Jerusalem is advancing a plan to quadruple the amount of bike paths in the city, which has lacked bicycle infrastructure until now.
The master plan, which was submitted to city hall and is in the final stages of approval, would add 150 kilometers of bike paths to the 45 kilometers of paths that already exist.
Other cities around the world have taken advantage of the coronavirus crisis to invest in developing bicycle infrastructure. Israel is lagging in this regard, and even Tel Aviv, which has the country’s most developed bicycle infrastructure, is behind relatively speaking. Tel Aviv recently announced that it intends to add dozens of kilometers of additional bike paths.
This is Jerusalem’s third master plan for bike paths in the past decade. The previous plans were never implemented. The latest one will require funding for 70 kilometers; the others are laid out in the city’s five-year plan.
Jerusalem Mayor Moshe Leon intends to approve the latest plan and see it through to completion over the next few years. The exact timetable is yet to be announced, and depends partly on other transportation projects.
Organizations that were involved in the latest bike path plan say that they believe the city is more serious about implementing this one. Part of the plan will necessitate other changes to traffic, such as limiting vehicle speeds and making bicycle crossing points, including elevators at points where streets are at different levels.
Jerusalem does not have statistics about use of bicycles and scooters in the city; in past discussions, doubts were raised about whether residents would be interested in cycling through a city as hilly as Jerusalem. Leon rejects those concerns, noting that they are not relevant for the many residents who use electric bikes and scooters.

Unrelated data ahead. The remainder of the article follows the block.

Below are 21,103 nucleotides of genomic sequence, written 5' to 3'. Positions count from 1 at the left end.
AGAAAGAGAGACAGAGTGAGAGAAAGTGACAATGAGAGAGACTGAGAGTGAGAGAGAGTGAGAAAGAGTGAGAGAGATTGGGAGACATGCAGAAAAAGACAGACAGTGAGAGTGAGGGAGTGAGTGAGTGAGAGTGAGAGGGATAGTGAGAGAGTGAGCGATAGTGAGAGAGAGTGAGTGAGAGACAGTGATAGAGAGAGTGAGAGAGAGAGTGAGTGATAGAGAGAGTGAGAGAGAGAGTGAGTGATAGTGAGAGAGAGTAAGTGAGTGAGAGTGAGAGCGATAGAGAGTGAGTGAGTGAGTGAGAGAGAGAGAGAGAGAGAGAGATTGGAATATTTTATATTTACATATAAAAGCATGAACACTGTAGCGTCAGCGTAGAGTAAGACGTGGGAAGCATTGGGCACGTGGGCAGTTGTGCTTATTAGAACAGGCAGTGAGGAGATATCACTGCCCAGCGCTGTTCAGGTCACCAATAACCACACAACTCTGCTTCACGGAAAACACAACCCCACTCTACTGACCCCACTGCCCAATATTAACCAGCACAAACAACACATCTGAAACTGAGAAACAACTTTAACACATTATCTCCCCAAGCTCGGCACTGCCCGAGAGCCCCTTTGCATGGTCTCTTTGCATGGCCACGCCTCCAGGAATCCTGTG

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Currently, Jerusalem does not permit short-term scooter rental companies to operate in the city, but Leon says they will be welcome in the city and that electric scooters will be able to use bike paths, as long as this is done safely.
The municipality is currently discussing permitting such companies to operate.
The city has had a rental scooter pilot project in the Har Hotzvim area, where most of the city’s tech companies are located, for the last year and a half, but it is considered a failure due to low usage. Experts say that this is because the scooters cannot be used to commute to other parts of the city.
A proposal to expand the pilot project to central parts of Jerusalem is to be debated this week.
The new plan calls for bike paths run along major traffic arteries, in commercial neighborhoods, and near government offices, the light rail and the central bus station. Sections have already been built from Givat Mordechai to Sacher Garden and Beit Hahayal; other sections are being constructed from Begin Road and the Gazelle Valley to Givat Mordechai. Another section along Ruppin Boulevard is also under construction, and a final 800-meter stretch was just completed near the Israel Museum. Another section is planned for Kaplan Street from the Israel Museum junction to the train station; this section should enable access to the Knesset and the government offices.
Israel has a national plan to increase bicycles to 10 percent of city traffic, and to have 40 percent of transportation infrastructure designed for pedestrians or bikes by 2040.